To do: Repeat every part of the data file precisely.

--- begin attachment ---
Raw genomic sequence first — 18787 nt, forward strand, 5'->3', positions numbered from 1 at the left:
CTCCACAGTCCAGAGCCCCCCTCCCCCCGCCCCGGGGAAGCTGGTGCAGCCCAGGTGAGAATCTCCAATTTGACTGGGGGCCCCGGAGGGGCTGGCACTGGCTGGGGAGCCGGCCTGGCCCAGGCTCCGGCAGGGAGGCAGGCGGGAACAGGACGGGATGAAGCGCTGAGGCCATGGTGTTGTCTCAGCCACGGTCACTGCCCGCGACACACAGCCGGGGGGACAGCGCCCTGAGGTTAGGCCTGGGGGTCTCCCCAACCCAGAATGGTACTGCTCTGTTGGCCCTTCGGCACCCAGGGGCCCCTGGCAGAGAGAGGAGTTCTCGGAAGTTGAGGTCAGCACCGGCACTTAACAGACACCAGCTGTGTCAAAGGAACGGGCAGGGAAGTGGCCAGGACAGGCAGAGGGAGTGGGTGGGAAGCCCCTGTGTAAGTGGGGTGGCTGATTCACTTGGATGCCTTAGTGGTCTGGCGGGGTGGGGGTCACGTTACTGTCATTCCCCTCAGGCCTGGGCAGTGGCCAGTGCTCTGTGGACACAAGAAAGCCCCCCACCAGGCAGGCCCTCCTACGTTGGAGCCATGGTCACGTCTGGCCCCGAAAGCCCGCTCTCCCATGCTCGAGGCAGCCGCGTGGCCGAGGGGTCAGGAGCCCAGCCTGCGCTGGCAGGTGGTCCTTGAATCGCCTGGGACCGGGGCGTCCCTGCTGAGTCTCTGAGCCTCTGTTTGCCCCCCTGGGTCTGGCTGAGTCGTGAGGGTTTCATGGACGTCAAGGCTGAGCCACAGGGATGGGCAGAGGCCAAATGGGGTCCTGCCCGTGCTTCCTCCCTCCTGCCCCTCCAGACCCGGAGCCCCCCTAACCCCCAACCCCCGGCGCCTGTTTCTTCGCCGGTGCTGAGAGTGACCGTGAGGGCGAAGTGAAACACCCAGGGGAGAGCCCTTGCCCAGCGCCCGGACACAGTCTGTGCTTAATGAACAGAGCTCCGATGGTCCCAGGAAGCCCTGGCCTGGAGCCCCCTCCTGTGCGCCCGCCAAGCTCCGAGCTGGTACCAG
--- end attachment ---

Raw genomic sequence first — 18787 nt, forward strand, 5'->3', positions numbered from 1 at the left:
CTCCACAGTCCAGAGCCCCCCTCCCCCCGCCCCGGGGAAGCTGGTGCAGCCCAGGTGAGAATCTCCAATTTGACTGGGGGCCCCGGAGGGGCTGGCACTGGCTGGGGAGCCGGCCTGGCCCAGGCTCCGGCAGGGAGGCAGGCGGGAACAGGACGGGATGAAGCGCTGAGGCCATGGTGTTGTCTCAGCCACGGTCACTGCCCGCGACACACAGCCGGGGGGACAGCGCCCTGAGGTTAGGCCTGGGGGTCTCCCCAACCCAGAATGGTACTGCTCTGTTGGCCCTTCGGCACCCAGGGGCCCCTGGCAGAGAGAGGAGTTCTCGGAAGTTGAGGTCAGCACCGGCACTTAACAGACACCAGCTGTGTCAAAGGAACGGGCAGGGAAGTGGCCAGGACAGGCAGAGGGAGTGGGTGGGAAGCCCCTGTGTAAGTGGGGTGGCTGATTCACTTGGATGCCTTAGTGGTCTGGCGGGGTGGGGGTCACGTTACTGTCATTCCCCTCAGGCCTGGGCAGTGGCCAGTGCTCTGTGGACACAAGAAAGCCCCCCACCAGGCAGGCCCTCCTACGTTGGAGCCATGGTCACGTCTGGCCCCGAAAGCCCGCTCTCCCATGCTCGAGGCAGCCGCGTGGCCGAGGGGTCAGGAGCCCAGCCTGCGCTGGCAGGTGGTCCTTGAATCGCCTGGGACCGGGGCGTCCCTGCTGAGTCTCTGAGCCTCTGTTTGCCCCCCTGGGTCTGGCTGAGTCGTGAGGGTTTCATGGACGTCAAGGCTGAGCCACAGGGATGGGCAGAGGCCAAATGGGGTCCTGCCCGTGCTTCCTCCCTCCTGCCCCTCCAGACCCGGAGCCCCCCTAACCCCCAACCCCCGGCGCCTGTTTCTTCGCCGGTGCTGAGAGTGACCGTGAGGGCGAAGTGAAACACCCAGGGGAGAGCCCTTGCCCAGCGCCCGGACACAGTCTGTGCTTAATGAACAGAGCTCCGATGGTCCCAGGAAGCCCTGGCCTGGAGCCCCCTCCTGTGCGCCCGCCAAGCTCCGAGCTGGTACCAG